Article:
A Sherden made a bold thrust, seeking her vitals, but his blade transfixed the wicker shield instead, narrowly missing the woman’s sinewy forearm. She twisted to one side, tangling the sword in the wreckage of the shield. Unwilling to release his weapon, he was upended and tumbled to the ground. She let the ruined shield fall with the hapless swordsman, and his comrade, seeing an opening, lunged recklessly in an attempt to decapitate the tawny-haired she-devil. Moving with preternatural speed she sidestepped his powerful blow. As the momentum from the spent attack sent him stumbling past her, she brought down the axe, shearing through his horned helmet and splitting his skull in a welter of blood and brains. He fell, sprawling in the dust that thirstily sucked up his flowing blood.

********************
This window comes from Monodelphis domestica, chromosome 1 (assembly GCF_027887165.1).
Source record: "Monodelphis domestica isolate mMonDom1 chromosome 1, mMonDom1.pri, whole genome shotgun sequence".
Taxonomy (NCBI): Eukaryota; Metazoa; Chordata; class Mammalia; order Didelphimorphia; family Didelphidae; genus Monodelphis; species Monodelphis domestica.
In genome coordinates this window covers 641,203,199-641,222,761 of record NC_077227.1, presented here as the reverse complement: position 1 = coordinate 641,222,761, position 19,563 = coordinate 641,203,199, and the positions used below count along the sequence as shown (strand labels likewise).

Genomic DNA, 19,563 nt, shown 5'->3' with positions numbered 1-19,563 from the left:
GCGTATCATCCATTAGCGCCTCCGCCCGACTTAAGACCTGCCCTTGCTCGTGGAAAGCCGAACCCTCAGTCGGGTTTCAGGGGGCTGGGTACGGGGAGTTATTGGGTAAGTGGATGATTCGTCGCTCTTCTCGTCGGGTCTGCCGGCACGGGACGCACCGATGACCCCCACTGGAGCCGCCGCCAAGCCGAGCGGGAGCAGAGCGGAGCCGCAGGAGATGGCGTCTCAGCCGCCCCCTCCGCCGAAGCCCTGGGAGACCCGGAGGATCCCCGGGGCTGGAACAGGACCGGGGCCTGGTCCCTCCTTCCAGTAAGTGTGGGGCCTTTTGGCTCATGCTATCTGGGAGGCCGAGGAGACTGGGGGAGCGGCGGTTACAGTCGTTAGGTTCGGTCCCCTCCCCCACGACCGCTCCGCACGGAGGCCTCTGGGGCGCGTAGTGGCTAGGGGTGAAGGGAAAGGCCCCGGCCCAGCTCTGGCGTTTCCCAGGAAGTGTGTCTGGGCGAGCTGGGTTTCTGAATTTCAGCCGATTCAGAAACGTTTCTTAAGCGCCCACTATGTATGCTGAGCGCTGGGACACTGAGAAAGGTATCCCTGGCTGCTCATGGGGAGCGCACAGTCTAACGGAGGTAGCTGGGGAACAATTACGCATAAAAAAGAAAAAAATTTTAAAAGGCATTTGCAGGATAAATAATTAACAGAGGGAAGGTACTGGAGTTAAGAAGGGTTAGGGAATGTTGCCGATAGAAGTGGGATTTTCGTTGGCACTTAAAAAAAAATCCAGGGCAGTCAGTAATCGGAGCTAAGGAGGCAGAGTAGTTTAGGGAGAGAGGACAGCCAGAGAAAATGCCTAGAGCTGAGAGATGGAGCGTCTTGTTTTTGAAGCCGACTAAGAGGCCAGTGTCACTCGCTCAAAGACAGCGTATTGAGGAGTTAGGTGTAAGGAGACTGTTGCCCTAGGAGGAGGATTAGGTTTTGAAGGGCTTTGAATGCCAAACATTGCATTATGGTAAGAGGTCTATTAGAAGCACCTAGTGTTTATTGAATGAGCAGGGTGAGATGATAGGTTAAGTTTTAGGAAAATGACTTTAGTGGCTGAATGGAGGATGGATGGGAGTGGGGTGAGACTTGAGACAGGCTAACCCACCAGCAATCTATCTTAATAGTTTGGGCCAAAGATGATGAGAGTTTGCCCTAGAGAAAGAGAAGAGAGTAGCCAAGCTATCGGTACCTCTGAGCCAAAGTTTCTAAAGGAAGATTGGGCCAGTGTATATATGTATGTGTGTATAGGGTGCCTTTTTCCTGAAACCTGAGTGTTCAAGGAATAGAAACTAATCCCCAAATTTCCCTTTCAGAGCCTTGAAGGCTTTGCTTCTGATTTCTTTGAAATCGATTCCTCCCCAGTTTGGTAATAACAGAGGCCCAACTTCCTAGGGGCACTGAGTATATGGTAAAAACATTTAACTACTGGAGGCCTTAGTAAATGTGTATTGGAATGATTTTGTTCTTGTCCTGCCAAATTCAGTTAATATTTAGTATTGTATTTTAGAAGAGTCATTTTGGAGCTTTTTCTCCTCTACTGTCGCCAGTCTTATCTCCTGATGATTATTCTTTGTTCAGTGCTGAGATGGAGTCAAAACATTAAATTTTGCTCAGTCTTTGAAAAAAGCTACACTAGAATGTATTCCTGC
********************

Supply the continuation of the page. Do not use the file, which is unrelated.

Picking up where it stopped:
JSB: Ah, nothing like blood and brains to get us going this fine Sunday. Let me say some good things up front. I like this writer’s imagination. There is a vivid “other world” here, and the potential is bubbling in the pot.

In some ways it reminds of the great Robert E. Howard, and the many stories he did for Weird Tales back in the 30s. He could build a world and clash the swords unlike anyone before or since. This author has similar raw material; we just have to chisel it so it makes for gripping fiction.

First off, a tip about readability these days. No one likes big, blocky text. This entry is made up of two Brobdingnagian paragraphs. A browser opening up this book might take a look at the page and think, “Why bother?”